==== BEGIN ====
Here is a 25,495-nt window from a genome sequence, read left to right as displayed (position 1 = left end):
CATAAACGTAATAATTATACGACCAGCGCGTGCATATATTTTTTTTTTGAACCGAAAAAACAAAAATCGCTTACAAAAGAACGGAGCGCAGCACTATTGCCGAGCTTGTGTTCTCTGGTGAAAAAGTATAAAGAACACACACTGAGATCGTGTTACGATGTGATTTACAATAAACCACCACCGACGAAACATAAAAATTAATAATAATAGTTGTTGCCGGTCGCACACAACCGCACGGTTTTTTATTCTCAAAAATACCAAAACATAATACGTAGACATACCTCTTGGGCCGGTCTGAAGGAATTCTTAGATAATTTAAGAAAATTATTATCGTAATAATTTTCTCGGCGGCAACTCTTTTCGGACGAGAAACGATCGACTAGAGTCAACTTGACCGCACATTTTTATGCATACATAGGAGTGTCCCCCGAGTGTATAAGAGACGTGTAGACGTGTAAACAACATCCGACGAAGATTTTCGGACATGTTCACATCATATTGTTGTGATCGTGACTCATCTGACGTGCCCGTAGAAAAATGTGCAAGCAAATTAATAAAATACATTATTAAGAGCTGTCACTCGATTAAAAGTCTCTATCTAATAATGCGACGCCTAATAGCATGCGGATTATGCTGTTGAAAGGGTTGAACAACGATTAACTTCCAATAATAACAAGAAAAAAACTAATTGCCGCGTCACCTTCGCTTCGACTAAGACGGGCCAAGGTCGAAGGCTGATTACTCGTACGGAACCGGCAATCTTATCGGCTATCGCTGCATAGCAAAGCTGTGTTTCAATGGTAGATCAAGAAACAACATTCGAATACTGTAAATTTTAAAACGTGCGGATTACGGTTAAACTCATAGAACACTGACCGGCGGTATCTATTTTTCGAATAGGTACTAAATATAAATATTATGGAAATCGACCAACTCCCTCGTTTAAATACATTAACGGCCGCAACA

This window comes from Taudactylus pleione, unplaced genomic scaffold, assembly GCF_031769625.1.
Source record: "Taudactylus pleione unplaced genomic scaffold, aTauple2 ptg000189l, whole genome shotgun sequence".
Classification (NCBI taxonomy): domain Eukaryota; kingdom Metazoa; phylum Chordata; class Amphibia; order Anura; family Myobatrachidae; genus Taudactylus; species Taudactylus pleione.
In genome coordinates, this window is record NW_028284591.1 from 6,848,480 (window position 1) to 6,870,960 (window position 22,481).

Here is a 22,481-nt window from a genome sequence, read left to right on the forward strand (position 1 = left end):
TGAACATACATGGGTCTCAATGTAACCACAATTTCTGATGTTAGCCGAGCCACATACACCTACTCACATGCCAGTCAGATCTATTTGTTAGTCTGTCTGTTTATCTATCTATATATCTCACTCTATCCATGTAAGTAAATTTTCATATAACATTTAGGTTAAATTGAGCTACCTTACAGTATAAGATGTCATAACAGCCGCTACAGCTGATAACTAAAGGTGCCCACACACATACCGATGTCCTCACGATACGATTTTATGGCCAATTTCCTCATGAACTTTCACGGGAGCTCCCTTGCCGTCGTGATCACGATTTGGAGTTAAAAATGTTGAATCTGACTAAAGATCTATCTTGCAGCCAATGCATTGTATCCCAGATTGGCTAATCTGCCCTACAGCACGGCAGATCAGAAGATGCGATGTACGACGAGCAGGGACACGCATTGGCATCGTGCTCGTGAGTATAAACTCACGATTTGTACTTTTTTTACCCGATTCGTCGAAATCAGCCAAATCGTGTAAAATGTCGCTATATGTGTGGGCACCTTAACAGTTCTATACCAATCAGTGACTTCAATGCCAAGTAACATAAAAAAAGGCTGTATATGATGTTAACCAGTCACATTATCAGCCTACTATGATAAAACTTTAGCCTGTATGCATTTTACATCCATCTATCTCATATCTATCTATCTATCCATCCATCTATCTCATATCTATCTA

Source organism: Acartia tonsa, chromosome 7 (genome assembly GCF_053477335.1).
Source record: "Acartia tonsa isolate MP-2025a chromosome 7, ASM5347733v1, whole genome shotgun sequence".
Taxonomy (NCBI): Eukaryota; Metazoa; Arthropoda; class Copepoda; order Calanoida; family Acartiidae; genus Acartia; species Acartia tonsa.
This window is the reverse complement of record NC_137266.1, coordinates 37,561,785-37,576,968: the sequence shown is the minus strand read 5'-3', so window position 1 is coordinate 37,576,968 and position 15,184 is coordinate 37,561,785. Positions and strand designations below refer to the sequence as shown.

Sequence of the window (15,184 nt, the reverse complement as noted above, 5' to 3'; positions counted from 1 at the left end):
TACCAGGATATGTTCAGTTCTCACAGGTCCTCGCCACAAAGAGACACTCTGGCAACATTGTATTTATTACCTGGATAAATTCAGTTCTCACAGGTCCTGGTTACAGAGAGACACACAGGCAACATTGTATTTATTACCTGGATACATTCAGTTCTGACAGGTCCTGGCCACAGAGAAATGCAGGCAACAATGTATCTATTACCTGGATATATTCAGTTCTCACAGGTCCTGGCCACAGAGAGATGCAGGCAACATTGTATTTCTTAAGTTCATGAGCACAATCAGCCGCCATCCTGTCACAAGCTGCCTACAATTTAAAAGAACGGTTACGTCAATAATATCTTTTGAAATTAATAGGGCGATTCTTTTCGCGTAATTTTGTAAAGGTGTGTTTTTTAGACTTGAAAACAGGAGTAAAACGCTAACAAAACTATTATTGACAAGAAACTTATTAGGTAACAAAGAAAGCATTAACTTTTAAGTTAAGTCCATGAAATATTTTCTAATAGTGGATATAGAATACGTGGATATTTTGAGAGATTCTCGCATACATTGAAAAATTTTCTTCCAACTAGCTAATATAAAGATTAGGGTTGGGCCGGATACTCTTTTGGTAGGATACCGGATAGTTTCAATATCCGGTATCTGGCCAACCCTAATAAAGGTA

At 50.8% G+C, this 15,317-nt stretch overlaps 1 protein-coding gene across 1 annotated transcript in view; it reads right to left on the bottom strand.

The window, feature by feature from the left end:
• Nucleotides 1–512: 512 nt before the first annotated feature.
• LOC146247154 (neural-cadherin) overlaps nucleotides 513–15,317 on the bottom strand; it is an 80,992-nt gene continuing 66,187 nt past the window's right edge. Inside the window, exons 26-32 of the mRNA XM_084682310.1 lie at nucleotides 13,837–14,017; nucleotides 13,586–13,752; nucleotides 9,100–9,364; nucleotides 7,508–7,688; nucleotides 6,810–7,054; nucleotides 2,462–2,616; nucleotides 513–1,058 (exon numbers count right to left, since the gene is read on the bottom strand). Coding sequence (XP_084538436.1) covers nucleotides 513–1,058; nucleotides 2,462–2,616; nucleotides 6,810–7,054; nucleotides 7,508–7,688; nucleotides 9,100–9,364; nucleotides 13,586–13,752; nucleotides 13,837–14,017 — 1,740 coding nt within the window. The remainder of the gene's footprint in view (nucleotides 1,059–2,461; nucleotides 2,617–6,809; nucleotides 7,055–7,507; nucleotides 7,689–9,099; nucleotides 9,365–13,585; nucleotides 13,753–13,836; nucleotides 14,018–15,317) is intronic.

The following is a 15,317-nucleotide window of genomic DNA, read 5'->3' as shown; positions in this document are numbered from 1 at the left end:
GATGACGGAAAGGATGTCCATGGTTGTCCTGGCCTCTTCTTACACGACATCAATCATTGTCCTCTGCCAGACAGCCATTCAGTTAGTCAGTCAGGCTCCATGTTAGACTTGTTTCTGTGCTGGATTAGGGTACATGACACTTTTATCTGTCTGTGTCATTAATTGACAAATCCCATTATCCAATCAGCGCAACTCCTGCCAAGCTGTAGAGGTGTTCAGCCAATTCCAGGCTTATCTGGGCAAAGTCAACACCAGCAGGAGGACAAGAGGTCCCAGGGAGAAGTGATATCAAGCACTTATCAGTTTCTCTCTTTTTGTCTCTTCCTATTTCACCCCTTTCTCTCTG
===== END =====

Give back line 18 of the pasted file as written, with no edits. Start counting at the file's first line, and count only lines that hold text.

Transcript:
• LOC146247154 (neural-cadherin) overlaps nucleotides 513–15,317 on the bottom strand; it is an 80,992-nt gene continuing 66,187 nt past the window's right edge. Inside the window, exons 26-32 of the mRNA XM_084682310.1 lie at nucleotides 13,837–14,017; nucleotides 13,586–13,752; nucleotides 9,100–9,364; nucleotides 7,508–7,688; nucleotides 6,810–7,054; nucleotides 2,462–2,616; nucleotides 513–1,058 (exon numbers count right to left, since the gene is read on the bottom strand). Coding sequence (XP_084538436.1) covers nucleotides 513–1,058; nucleotides 2,462–2,616; nucleotides 6,810–7,054; nucleotides 7,508–7,688; nucleotides 9,100–9,364; nucleotides 13,586–13,752; nucleotides 13,837–14,017 — 1,740 coding nt within the window. The remainder of the gene's footprint in view (nucleotides 1,059–2,461; nucleotides 2,617–6,809; nucleotides 7,055–7,507; nucleotides 7,689–9,099; nucleotides 9,365–13,585; nucleotides 13,753–13,836; nucleotides 14,018–15,317) is intronic.